1. The Eugénie Blue
This Titanic-esque vivid blue diamond is 30.82 carats. It’s called the Eugénie Blue because of an old legend that the sparkly stunner originally belonged to Empress Eugénie de Montijo, the wife of Napoleon III. There is no evidence to support this tale, though, so many people prefer to simply call it “The Blue Heart” instead. The gem was cut into its distinctive shape in 1909 or so (some accounts say it was 1910) and was bought by Cartier shortly thereafter. Since then it has bounced around from a wealthy Argentinian woman, Van Cleef and Arpels, a European family, Harry Winston, Marjorie Merriweather Post, and, finally, the Smithsonian, where The Blue Heart has resided since 1964. And although it may look like it inspired the fictional Heart of the Ocean from the 1997 Leonardo DiCaprio epic, it didn’t – the Heart of the Ocean was actually based on the infamous Hope Diamond.
Have you ever wondered what the babies of bats, aye-ayes, hedgehogs, echidnas or pygmy marmosets look like? Well, now you can find out. Unusual as some of these animals are, the babies will surely trigger some awww inspiring moments.
Its tongue flickers snakishly from a mouth filled with toxic potential while its body boasts the bulk of a crocodile’s. Armed with the lethal weapons of our most feared reptilian counterparts, the Komodo dragon is best left alone. There’s just one snag: this fiend wouldn’t necessarily want to leave you alone, and you might not even know about it if it were on your tail. What’s more, it now seems that the largest lizard on the planet is deadlier than anyone previously thought.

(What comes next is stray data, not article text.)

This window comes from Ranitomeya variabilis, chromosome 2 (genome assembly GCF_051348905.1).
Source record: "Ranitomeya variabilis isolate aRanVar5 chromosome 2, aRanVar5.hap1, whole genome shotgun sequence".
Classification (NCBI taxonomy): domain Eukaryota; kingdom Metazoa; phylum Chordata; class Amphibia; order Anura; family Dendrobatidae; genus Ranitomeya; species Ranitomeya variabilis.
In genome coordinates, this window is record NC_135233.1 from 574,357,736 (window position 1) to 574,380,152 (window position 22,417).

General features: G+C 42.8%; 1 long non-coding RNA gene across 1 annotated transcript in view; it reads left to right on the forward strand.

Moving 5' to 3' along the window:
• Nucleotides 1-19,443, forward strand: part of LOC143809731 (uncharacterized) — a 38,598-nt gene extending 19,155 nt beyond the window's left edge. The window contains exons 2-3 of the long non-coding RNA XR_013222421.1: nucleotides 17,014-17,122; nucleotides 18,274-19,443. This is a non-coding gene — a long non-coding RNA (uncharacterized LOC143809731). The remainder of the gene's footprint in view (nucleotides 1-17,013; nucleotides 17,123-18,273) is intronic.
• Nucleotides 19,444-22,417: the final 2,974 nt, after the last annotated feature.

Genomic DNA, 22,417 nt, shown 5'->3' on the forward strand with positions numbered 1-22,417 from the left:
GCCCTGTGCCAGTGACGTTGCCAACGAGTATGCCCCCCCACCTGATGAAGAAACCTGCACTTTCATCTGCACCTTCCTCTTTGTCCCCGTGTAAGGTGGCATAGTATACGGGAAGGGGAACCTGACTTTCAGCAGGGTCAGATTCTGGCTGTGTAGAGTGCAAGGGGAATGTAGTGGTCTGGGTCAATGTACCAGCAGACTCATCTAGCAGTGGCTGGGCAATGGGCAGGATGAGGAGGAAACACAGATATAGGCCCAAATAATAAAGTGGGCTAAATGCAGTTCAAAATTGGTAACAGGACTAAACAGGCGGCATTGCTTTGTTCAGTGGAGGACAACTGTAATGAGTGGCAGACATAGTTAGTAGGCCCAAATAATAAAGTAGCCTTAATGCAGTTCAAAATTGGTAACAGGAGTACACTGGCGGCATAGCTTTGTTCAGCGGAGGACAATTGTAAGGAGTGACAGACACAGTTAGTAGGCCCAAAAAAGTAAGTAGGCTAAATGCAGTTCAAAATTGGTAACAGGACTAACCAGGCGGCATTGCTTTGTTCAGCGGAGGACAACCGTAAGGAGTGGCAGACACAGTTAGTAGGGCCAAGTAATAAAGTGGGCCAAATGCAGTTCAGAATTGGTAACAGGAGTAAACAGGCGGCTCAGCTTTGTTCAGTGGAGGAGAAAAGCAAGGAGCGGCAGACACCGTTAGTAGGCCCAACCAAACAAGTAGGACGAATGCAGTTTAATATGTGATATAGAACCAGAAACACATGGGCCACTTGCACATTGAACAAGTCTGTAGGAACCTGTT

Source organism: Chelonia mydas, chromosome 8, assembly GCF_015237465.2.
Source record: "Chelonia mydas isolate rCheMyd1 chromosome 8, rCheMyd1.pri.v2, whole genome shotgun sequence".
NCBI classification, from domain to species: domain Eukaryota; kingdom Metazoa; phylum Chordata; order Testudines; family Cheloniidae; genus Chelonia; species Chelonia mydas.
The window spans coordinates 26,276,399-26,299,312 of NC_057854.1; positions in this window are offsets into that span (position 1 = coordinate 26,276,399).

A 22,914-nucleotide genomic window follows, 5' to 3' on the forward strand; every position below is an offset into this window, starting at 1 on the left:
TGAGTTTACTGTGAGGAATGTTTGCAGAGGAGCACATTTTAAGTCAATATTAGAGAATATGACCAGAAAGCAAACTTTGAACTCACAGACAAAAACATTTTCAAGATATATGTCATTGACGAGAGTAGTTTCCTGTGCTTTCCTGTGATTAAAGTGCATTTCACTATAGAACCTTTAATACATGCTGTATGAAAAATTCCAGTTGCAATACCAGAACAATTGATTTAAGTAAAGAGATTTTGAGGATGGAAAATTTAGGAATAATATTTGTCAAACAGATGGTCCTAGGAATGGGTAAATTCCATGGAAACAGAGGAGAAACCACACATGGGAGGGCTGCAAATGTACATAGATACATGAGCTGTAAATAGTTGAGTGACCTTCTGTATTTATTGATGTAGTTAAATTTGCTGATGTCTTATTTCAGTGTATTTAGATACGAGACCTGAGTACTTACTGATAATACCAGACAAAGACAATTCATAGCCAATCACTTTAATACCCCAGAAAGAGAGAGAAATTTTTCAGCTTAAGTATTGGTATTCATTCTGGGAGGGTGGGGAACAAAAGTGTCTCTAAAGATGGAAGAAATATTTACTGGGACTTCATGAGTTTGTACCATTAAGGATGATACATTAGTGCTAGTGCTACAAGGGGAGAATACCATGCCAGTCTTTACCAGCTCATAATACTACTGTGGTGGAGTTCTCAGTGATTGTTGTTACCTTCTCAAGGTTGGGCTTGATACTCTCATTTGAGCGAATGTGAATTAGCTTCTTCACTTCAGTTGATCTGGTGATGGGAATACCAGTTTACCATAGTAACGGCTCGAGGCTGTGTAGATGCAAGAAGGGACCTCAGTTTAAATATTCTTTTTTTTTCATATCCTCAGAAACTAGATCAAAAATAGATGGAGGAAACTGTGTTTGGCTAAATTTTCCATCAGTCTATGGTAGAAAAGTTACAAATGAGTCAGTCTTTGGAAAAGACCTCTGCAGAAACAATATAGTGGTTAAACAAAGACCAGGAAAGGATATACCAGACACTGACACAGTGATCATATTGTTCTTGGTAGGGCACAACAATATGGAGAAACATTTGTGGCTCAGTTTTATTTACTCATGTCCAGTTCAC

This living dinosaur can be found only on the central Indonesian islands of Komodo. It’s been getting a lot of press of late, and let’s just say not all of it has been positive.
This stunning image shows remarkable and mysterious details near the dark central region of a planet-sized sunspot in one of the sharpest views ever of the surface of the Sun. Just released, the picture was made using the Swedish Solar Telescope now in its first year of operation on the Canary Island of La Palma .
It is probably the most poisonous animal on Earth. It is so toxic that even touching it can be dangerous. A single frog contains enough poison to kill 20,000 mice or 10 people. It is usually found in Central and South America. Scientists are unsure of the source of this frog’s amazing toxicity, but it is possible they assimilate plant poisons, which are carried by their prey.